• For associations with incorporated trustees, each change to its trustees or its registered constitution must be published in newspapers with an unspecified waiting period before any changes can take effect. Any member of the public can object to the proposed change or to the CSO’s original incorporation. While the affected CSO may challenge any objection, the process causes delays.
  • The proposed trustees of CSOs may be required by CAMA to undergo a police background check, although these powers are rarely exercised in the case of incorporated trustees.
  • Registration fees must be paid as stipulated in subsidiary regulations under the CAMA. The fees range from N21,000 (US$150) for the registration of Incorporated Trustees to N10,000 (US$75) for a company whose nominal share capital does not exceed one million naira (US$7,500). While these fees are relatively modest, not-for-profit organisations do not enjoy any waivers or reduced fees. They must also pay stamp duty on their registration or incorporation documents.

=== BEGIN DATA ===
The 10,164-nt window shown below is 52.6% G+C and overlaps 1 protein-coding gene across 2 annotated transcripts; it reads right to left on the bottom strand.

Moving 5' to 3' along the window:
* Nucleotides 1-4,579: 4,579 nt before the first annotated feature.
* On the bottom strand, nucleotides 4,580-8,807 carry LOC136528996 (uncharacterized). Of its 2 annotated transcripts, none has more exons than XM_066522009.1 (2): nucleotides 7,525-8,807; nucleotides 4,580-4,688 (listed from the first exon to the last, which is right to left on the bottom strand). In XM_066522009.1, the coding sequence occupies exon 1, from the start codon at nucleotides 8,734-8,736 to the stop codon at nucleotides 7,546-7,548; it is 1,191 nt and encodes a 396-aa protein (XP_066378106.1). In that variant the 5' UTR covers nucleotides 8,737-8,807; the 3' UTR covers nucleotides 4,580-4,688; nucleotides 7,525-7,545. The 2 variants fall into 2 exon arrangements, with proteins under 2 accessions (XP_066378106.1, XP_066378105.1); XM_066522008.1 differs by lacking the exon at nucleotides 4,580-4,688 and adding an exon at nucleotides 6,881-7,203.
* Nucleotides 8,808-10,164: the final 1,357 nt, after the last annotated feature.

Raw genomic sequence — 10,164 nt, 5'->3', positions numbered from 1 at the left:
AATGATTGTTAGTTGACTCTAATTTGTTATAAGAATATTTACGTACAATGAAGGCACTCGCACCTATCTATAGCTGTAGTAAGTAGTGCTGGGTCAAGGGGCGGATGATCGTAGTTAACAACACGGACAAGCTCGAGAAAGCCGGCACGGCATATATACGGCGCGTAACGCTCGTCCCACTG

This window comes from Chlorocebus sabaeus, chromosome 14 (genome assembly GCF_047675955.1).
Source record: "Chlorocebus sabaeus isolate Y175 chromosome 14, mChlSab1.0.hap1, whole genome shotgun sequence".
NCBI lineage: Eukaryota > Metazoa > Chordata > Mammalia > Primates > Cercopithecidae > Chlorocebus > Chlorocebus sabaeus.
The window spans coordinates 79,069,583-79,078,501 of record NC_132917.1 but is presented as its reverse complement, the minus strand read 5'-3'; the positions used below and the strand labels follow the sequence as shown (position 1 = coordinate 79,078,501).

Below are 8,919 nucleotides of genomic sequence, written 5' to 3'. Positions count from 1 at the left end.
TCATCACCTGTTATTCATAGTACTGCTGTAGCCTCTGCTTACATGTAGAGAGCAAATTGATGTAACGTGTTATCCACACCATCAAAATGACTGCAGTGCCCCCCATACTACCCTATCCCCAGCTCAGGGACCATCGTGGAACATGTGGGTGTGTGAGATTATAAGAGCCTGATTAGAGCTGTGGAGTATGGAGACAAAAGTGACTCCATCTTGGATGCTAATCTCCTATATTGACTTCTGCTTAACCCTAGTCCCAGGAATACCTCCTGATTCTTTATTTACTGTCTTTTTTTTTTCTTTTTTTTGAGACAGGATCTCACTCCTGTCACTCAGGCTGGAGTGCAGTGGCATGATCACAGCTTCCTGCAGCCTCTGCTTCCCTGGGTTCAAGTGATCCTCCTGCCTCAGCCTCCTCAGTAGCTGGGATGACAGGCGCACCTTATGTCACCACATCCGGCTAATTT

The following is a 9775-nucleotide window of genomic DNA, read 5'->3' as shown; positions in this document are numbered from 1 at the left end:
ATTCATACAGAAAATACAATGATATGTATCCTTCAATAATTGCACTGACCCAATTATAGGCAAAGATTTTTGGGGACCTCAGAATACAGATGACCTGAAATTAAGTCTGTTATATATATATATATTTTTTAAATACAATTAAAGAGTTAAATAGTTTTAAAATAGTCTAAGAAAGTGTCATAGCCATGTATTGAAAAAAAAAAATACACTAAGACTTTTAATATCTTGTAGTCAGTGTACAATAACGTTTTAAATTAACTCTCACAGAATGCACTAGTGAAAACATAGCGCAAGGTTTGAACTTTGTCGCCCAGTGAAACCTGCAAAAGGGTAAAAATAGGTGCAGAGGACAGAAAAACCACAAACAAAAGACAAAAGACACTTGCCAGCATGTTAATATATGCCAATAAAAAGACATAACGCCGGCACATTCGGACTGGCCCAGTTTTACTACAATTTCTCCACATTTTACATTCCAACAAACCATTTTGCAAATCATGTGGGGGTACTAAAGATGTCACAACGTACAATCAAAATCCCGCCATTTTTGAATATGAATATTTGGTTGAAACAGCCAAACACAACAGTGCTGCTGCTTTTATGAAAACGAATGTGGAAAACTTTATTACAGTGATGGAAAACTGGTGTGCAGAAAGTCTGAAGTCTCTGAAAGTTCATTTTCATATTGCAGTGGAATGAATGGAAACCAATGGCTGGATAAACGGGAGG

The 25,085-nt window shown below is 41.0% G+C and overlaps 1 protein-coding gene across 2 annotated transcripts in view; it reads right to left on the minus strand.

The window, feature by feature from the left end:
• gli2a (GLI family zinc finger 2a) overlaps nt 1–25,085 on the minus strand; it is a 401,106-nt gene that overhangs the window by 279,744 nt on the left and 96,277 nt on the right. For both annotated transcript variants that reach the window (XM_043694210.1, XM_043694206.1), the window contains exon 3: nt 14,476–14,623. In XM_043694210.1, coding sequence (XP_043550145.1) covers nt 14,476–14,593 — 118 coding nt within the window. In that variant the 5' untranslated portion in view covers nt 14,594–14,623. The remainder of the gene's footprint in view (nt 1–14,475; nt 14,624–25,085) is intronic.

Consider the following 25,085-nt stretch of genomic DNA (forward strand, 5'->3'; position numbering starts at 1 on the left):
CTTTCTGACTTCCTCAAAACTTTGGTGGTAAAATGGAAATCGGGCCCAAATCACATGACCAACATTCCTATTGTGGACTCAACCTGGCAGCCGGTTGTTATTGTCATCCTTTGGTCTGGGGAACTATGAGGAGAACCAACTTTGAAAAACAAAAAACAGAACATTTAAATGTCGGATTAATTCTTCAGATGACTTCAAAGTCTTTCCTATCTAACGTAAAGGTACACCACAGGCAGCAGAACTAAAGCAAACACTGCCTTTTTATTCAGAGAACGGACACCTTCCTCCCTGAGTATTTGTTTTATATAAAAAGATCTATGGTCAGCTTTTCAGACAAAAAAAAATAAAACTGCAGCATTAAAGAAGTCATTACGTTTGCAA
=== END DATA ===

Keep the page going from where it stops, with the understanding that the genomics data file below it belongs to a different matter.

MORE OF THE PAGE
Foreign Organizations. Foreign CSOs may be incorporated just as local CSOs under CAMA. However, they must comply with the same rules as local organizations. This means they are prohibited from having a name that may be acceptable in their home countries but which could be interpreted in Nigeria to be the name of a government body (thus “National” in the name of a foreign CSO could be considered problematic).

A foreign CSO that is not able to incorporate under CAMA may still operate in Nigeria if it is registered with the National Planning Commission. This status is achieved when the Ministry grants the foreign CSO’s request for a bilateral agreement. Once the agreement is completed, the foreign CSO has a legal personality in Nigeria. However, that status comes at the price of fairly extensive control by the Ministry, which acquires powers over the operation of the foreign CSO. The Ministry may appoint members to its Board, approve the hiring of its key personnel, and approve its budget because the essence of the bilateral agreement is that the foreign CSO becomes a quasi-consultant to the Ministry.